Consumers don’t understand the ‘dizzying array’ of recycling symbols on their products

Plastic Garbage

Consumers are increasingly keen to recycle plastics and other materials wherever possible, but are often confused by the array of symbols that appear on the packaging of everyday items. A recent survey carried out by Which?, the UK consumer group, found that almost half of the people surveyed believed that items that had the green dot symbol on them were suitable for plastic recycling. This symbol is two arrows intertwined in a circle and actually means that the producer of the goods belongs to a scheme supporting recycling systems and packaging that is recyclable.

The Möbius Loop symbol is the most likely to be recognised by consumers. This consists of three arrows looped in a triangle and does mean that the item is suitable for plastic recycling. The Which? Survey questioned 2,155 members of the public and 73 percent of these knew that the Mobius Loop indicated that an item could be recycled. However, even packaging materials with this symbol cannot, necessarily, be recycled in all local authority areas or be accepted by all recycling collectors.

Although there is generally greater awareness of the problems caused by single use plastics, a mere 32 percent of the people surveyed understood what was meant by the Mobius Loop. The number found inside the arrows indicates the resin code of the specific type of plastic in use in the item.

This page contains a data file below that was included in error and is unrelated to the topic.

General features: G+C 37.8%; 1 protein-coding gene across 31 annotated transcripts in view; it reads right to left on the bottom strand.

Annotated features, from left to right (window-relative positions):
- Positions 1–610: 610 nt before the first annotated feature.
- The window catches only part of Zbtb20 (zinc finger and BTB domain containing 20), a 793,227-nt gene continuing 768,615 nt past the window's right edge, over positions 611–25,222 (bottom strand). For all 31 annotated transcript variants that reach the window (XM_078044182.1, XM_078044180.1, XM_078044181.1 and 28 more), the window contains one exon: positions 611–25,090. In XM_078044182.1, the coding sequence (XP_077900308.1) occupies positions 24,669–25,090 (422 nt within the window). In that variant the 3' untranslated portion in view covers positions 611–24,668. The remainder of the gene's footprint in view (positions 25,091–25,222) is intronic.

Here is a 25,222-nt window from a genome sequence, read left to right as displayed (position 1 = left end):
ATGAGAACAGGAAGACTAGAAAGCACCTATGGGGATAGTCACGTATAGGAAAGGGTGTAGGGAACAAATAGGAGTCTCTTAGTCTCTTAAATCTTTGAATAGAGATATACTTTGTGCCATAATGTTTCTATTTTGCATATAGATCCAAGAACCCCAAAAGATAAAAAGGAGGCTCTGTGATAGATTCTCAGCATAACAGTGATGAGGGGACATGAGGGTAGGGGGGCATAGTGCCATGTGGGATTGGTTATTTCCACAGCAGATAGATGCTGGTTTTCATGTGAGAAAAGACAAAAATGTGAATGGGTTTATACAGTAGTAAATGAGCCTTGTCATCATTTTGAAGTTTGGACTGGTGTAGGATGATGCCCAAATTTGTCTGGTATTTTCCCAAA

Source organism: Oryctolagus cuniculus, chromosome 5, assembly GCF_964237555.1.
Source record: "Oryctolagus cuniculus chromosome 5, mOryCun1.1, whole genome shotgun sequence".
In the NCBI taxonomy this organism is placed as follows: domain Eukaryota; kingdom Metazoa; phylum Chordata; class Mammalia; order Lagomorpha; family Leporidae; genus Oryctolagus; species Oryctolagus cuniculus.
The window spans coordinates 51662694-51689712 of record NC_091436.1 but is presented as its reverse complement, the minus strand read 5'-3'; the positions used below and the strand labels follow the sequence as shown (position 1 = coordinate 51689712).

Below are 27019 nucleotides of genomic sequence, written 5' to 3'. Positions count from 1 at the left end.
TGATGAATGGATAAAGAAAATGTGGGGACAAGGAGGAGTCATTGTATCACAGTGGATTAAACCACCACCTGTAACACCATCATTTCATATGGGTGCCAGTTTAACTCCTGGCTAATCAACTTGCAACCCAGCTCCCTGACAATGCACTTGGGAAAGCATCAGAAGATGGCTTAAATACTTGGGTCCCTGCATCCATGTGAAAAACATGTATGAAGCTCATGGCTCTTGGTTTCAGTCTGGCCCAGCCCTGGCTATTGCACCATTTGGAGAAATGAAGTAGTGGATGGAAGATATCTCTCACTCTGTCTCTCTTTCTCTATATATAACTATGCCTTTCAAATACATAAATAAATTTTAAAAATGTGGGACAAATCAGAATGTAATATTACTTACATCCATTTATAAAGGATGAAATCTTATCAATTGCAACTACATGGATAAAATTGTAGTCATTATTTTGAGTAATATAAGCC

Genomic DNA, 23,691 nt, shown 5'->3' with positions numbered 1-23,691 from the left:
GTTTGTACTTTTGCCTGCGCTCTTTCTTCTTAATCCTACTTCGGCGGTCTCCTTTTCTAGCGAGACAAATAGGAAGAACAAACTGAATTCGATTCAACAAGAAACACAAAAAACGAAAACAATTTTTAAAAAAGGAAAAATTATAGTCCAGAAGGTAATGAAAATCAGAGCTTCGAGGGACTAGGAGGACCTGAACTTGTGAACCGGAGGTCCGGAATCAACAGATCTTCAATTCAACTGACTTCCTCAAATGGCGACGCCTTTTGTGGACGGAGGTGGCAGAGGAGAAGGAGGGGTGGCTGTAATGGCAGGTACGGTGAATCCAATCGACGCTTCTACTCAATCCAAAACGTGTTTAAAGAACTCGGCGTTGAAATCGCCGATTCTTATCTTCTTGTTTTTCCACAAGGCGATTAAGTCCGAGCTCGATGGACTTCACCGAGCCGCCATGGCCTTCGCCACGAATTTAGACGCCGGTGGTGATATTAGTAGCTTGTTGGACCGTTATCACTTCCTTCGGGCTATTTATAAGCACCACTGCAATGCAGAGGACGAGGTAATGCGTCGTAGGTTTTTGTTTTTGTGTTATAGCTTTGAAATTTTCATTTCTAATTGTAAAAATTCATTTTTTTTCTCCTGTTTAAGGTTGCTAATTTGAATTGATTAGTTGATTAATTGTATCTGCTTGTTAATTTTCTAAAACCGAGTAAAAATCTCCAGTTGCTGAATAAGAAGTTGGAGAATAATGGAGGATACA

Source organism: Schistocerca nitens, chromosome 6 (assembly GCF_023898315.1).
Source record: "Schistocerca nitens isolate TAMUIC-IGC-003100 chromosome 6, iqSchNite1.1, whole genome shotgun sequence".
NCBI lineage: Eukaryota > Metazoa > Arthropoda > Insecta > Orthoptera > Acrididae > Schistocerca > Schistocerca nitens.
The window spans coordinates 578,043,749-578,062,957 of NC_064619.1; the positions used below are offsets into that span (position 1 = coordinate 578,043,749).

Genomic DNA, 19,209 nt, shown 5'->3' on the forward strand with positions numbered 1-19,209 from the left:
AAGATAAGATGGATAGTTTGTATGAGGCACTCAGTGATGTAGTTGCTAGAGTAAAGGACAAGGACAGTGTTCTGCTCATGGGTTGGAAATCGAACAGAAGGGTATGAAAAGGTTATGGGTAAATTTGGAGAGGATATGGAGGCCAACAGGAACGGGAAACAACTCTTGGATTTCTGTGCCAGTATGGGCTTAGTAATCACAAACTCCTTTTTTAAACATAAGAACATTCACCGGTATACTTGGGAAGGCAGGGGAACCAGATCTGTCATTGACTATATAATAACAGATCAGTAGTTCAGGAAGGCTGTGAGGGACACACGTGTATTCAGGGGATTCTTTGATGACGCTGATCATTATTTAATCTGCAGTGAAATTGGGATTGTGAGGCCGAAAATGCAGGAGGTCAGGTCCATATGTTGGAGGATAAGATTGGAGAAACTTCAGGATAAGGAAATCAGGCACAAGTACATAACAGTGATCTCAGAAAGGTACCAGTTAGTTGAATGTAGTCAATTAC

The symbol frequently called the green arrow symbol often consists of a white curved arrow on a green background. The tip of the arrow is shaped like a heart. This symbol indicates that the packaging can be recycled by 75 percent or more of local authorities. 59 percent of the consumers questioned understood this symbol, which sometimes appears with specific instructions such as “rinse” or “flatten, cap on”. However, the black version of the symbol which shows that the item is not recycled by all local authorities and that the consumer should check local rules, was only understood by 38 percent of the people asked. The black version of the arrow with a line crossing through it means that fewer than 20 percent of local authorities recycle the packaging material, and only 6 percent of consumers understood this.

However willing people are to recycle, it can only be done effectively if they know what and how to send for recycling. According to Which?, there are considerable variations in the amount of waste recycled in different areas of the UK and the overall rate dipped in 2015 in Northern Ireland and England. Because an average of 407kg of waste, equating to almost five times the average weight of a man, is thrown away for every person each year, it is really important that recycling symbols are better understood by consumers.

This is why Which? is encouraging the UK government to implement compulsory “clear and simple” recycling labelling on all plastic packaging. Nicki Stopford, the group’s director of research and publishing, said that people want to reduce waste going to landfill, but are frequently baffled by the confusing symbols and labelling.

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